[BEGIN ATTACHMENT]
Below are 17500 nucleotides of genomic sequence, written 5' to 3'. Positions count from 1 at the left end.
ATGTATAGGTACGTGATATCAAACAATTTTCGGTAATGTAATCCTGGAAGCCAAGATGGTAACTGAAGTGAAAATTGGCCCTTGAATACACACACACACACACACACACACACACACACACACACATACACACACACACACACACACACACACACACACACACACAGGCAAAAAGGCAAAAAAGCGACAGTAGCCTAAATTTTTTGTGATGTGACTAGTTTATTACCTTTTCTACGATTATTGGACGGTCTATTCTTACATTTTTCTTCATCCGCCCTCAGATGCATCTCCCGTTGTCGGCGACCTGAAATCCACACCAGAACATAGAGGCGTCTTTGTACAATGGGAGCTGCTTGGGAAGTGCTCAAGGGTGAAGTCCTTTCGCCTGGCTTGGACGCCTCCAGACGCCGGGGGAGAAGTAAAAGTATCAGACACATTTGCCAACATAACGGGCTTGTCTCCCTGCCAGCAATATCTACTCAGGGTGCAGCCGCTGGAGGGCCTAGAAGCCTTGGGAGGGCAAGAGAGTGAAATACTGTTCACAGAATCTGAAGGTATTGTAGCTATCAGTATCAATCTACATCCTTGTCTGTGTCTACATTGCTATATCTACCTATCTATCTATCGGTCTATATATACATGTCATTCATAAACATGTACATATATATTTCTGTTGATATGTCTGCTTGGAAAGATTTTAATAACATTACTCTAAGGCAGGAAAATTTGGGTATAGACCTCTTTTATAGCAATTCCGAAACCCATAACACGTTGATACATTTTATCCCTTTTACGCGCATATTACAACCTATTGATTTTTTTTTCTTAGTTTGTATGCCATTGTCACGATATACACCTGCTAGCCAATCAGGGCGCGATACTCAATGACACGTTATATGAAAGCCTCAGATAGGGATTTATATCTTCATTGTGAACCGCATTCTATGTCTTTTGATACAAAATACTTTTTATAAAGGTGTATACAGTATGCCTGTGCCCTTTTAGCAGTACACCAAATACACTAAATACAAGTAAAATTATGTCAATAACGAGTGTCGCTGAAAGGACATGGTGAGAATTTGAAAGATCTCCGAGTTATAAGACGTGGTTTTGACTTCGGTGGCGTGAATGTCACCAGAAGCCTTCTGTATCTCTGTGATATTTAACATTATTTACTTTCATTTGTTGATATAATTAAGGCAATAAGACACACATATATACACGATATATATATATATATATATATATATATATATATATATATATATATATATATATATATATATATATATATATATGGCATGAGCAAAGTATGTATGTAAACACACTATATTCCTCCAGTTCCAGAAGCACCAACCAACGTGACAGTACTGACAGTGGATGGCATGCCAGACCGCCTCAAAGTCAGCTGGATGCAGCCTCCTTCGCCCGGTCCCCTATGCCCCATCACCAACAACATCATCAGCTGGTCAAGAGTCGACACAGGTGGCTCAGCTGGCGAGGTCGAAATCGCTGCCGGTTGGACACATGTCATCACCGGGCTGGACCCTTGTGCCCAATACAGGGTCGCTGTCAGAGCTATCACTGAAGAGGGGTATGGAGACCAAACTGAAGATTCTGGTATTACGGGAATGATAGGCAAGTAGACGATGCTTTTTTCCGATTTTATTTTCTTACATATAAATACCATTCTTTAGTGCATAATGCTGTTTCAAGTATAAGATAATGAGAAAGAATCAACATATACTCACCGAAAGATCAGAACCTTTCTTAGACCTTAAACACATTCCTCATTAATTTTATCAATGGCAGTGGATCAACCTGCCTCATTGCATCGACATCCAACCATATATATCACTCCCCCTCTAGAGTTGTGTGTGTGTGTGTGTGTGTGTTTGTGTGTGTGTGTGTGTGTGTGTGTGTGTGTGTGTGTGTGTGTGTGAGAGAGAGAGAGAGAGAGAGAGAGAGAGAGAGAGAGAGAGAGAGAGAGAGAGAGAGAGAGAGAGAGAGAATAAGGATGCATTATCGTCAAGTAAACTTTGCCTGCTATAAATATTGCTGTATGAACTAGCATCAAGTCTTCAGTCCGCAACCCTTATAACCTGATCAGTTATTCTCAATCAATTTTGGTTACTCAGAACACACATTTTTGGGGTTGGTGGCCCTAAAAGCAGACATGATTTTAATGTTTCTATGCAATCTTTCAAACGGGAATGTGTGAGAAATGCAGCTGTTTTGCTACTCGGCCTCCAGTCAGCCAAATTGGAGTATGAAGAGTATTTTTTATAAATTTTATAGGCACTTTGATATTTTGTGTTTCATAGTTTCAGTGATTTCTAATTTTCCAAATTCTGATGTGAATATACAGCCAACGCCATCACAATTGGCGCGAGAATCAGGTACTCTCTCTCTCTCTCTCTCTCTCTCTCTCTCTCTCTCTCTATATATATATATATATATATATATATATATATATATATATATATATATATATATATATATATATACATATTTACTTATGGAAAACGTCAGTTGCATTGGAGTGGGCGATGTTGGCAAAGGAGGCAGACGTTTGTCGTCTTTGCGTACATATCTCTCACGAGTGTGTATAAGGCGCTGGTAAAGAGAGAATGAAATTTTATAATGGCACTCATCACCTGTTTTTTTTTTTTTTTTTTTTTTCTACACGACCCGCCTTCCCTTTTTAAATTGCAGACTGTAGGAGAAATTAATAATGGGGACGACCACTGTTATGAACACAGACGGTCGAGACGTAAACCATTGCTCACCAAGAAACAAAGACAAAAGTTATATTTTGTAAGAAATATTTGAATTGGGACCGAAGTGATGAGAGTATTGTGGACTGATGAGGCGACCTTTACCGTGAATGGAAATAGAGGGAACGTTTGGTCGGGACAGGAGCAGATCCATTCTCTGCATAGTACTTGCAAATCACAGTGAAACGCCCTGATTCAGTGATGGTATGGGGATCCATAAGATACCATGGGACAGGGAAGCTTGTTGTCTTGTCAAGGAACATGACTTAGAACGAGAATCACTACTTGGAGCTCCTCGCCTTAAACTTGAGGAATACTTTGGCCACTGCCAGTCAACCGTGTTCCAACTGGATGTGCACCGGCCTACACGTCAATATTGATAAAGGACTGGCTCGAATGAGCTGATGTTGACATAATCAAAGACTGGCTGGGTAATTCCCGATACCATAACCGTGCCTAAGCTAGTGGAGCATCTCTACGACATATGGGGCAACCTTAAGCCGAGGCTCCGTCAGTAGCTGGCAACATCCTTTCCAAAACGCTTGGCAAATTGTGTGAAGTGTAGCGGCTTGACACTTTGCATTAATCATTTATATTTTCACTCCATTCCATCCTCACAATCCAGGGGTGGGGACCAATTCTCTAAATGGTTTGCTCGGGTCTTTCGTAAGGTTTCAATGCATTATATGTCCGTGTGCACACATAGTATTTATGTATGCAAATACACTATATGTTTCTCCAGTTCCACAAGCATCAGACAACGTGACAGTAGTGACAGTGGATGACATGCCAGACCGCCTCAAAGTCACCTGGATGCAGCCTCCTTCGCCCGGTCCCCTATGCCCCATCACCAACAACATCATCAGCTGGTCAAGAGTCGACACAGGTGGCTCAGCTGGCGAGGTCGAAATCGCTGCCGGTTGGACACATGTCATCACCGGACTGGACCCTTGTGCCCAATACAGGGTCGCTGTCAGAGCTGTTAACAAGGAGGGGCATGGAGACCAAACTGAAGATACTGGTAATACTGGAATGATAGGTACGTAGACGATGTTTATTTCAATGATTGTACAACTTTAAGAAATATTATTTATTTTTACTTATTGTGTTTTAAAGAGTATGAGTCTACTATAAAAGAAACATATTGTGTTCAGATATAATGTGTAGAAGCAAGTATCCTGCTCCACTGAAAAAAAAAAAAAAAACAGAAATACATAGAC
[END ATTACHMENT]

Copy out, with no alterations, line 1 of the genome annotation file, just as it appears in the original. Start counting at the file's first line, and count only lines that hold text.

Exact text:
Below are 17500 nucleotides of genomic sequence, written 5' to 3'. Positions count from 1 at the left end.